It is easy to laugh off such transparent efforts to control the conversation, but a deeper truth – and much bigger problem – lies at the heart of them.
When Paul Levins was described as the "first adult ICANN has hired," it was for good reason. Faced with the complex, strategic process of trying to extricate ICANN from the firm clutches of the US government, he went against the ICANN default of fixing internal processes and shutting out critical voices. Just as importantly, he looked outside the organization, rather than believing the answer lay in winning the argument internally.
When the US Congress started complaining about ICANN's bid for greater autonomy, he went against the insular nature of the organization and held countless conversations with Congressional staffers. When he got pushback, he leaned in, moving from Los Angeles to Washington DC and going to the Hill again and again, answering difficult questions with straight answers until the tide slowly started to turn.
Inside ICANN, the criticisms of the corporation's lack of accountability and opaque decision-making were taken personally. Staff went to enormous lengths to bypass or undermine those critics, planning a seemingly endless series of meetings in an effort to find the right answer to take to the board, and a long list of queries into all of the other proposals so they could be taken off the table.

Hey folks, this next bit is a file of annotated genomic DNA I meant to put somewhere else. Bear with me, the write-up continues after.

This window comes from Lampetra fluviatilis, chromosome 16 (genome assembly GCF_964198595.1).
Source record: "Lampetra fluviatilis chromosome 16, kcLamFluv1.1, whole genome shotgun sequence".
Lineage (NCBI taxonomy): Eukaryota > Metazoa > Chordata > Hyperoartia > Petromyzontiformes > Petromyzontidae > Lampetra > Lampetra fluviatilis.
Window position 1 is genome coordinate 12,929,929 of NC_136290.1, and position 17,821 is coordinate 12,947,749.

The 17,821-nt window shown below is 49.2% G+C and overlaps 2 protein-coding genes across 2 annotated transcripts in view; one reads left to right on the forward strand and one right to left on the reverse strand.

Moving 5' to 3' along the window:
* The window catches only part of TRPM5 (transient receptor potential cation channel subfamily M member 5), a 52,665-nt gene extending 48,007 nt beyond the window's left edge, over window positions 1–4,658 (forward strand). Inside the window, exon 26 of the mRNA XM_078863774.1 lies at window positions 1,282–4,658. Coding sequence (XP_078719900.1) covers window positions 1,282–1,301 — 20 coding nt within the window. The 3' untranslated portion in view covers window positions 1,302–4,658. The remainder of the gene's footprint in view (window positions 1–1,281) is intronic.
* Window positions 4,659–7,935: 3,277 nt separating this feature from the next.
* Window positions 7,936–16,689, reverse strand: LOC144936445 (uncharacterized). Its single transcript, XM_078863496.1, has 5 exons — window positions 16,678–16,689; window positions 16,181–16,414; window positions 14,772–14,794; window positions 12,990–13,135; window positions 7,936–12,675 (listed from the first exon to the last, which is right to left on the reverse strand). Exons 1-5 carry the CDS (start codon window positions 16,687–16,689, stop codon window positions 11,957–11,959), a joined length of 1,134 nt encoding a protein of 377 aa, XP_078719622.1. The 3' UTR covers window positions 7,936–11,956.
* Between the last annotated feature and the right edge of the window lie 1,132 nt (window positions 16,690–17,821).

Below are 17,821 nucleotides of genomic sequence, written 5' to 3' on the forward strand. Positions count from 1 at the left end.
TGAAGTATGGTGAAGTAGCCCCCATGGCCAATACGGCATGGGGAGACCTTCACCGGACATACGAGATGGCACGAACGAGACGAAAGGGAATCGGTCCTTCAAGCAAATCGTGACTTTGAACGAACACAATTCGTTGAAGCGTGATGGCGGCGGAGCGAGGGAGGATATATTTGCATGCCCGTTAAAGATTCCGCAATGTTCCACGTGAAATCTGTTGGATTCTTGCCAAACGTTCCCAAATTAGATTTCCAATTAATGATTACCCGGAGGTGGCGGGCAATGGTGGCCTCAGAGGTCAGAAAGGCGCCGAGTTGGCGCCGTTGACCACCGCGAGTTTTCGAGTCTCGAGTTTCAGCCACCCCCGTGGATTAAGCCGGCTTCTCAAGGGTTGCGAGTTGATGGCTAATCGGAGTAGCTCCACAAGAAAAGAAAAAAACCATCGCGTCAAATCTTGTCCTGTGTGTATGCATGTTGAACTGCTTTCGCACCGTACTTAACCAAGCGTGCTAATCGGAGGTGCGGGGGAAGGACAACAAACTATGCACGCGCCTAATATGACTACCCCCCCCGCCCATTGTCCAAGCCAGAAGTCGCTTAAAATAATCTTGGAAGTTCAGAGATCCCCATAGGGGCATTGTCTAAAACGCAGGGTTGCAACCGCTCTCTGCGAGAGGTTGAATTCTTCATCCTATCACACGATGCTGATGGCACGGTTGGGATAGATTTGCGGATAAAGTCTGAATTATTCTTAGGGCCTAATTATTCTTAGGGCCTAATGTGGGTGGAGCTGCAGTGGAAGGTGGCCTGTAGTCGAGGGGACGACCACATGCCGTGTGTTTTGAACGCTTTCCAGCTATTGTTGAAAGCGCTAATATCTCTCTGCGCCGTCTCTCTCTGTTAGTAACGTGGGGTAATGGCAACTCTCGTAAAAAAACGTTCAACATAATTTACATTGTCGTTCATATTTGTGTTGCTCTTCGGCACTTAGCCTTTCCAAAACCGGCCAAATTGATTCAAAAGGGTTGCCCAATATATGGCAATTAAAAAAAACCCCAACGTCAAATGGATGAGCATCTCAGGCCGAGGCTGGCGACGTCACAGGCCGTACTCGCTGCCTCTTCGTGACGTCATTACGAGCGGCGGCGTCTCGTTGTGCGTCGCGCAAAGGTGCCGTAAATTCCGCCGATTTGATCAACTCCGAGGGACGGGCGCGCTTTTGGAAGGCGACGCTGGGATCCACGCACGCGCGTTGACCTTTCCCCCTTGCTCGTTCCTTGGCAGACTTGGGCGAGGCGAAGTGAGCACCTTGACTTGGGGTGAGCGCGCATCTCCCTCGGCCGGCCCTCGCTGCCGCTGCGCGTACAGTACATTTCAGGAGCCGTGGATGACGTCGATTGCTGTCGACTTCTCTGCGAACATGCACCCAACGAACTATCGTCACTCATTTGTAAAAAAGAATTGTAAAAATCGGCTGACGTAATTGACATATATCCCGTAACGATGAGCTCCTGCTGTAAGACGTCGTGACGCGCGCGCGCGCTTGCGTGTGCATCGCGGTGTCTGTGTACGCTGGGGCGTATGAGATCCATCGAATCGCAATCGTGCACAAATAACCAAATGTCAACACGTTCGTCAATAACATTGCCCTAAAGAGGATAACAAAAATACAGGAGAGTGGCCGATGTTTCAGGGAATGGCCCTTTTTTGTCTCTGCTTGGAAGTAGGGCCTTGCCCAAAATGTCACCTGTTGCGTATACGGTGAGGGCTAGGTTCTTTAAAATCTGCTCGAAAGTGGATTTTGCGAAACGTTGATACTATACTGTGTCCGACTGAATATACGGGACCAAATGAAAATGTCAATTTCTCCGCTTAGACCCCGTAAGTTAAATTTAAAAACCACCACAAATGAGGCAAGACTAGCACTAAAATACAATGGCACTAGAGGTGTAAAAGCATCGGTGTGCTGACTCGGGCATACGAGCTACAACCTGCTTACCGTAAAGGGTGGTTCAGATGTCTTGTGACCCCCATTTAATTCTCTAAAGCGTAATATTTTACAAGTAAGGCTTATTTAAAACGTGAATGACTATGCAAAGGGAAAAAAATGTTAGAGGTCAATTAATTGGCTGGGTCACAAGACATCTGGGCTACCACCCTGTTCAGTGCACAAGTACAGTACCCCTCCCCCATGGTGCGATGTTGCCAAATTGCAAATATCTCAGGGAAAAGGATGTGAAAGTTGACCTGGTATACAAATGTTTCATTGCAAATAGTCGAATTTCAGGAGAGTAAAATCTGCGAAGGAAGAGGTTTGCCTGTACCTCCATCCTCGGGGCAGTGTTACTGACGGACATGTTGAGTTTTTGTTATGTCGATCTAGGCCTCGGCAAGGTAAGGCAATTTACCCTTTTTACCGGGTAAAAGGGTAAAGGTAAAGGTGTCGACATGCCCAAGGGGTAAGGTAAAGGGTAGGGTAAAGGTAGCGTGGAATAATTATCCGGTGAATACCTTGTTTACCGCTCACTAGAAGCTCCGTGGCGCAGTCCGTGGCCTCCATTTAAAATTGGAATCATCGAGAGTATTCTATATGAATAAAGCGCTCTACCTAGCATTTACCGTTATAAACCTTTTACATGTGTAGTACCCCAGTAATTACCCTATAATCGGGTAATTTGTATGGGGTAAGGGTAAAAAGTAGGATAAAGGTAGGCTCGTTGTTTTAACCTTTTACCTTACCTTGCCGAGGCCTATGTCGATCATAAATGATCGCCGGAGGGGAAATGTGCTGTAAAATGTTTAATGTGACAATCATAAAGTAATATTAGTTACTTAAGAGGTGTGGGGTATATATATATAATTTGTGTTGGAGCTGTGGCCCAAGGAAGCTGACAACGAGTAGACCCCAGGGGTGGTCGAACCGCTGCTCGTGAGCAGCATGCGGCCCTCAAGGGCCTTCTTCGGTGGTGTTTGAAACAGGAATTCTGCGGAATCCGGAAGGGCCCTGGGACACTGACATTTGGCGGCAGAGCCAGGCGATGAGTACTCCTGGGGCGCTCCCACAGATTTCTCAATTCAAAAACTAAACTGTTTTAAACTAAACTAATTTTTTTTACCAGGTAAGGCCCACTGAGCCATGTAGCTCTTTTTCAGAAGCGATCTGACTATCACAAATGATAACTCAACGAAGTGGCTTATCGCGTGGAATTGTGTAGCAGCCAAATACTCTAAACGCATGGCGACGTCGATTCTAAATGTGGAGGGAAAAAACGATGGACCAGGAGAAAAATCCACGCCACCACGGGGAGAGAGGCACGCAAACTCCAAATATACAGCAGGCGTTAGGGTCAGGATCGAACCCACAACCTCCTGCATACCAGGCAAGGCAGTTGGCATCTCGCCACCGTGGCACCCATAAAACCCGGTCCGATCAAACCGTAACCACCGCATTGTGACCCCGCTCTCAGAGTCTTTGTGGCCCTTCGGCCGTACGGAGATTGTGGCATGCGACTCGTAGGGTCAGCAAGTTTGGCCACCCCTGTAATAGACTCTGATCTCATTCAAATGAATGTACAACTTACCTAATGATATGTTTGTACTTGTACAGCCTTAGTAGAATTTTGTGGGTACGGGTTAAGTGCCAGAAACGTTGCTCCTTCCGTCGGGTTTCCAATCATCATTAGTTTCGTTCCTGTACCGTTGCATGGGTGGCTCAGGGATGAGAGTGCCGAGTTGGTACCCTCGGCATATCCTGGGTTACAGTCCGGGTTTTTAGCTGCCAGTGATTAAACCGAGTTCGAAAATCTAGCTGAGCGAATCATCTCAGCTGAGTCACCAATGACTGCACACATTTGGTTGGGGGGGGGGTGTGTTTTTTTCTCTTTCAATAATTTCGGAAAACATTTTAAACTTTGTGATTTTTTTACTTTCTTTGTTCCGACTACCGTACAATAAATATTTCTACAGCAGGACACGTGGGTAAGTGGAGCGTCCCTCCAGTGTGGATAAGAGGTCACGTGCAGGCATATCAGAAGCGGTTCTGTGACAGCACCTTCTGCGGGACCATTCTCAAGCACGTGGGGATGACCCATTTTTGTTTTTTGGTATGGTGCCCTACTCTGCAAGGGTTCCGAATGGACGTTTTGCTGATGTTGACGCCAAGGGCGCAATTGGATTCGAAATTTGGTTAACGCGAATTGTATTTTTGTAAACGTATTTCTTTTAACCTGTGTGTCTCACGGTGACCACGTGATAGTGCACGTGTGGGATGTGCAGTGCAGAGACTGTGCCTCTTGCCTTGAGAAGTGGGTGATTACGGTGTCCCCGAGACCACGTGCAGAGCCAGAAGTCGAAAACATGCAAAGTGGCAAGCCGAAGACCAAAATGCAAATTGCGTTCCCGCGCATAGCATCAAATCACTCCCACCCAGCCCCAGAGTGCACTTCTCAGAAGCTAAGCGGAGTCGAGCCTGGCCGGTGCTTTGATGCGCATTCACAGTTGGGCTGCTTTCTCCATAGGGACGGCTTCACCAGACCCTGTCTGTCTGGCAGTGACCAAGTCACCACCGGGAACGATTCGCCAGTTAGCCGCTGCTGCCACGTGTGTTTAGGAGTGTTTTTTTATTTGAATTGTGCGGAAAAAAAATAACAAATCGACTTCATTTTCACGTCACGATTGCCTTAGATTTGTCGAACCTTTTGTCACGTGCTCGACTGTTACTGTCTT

The corporate affairs team took a different approach. To get the US government behind the plans for greater autonomy, it was important to acknowledge fault and outline what the organization would do to fix it. The corporate affairs team recognized that by engaging in open dialogue, ICANN would be able to pinpoint the biggest problems and enlist the community in helping to fix them.
That approach led to fierce internal battles as the two cultures – one open and acknowledging fault, the other focused on shutting down criticism – clashed. But eventually the open culture won, ICANN achieved a broad range of improvements, and the US government loosened its hold of the reins.
But it wasn't to last. Just as ICANN was showing real signs of maturity, it lapsed. Rather than using its greater autonomy to step up to the plate, the prevailing atmosphere within the organization was that it couldn't believe its luck. And then, with the arrival of a new CEO and the approval of the money-minting new gTLD program, ICANN more than quadrupled its own budget. It's now a child with both fewer constraints and more money to spend.
Now in 2016, with the transitioning of the IANA contract, ICANN is finally coming of age and the US government can no longer expect to keep it in its house. Rather than sending forth a well-prepared and mature young adult, however, we're letting loose a know-it-all teenager with a chip on its shoulder and a determined belief that it doesn't have to listen to anyone.
It's not where the world wanted ICANN to be. But it's our own fault; we should have paid it more attention while we could. ®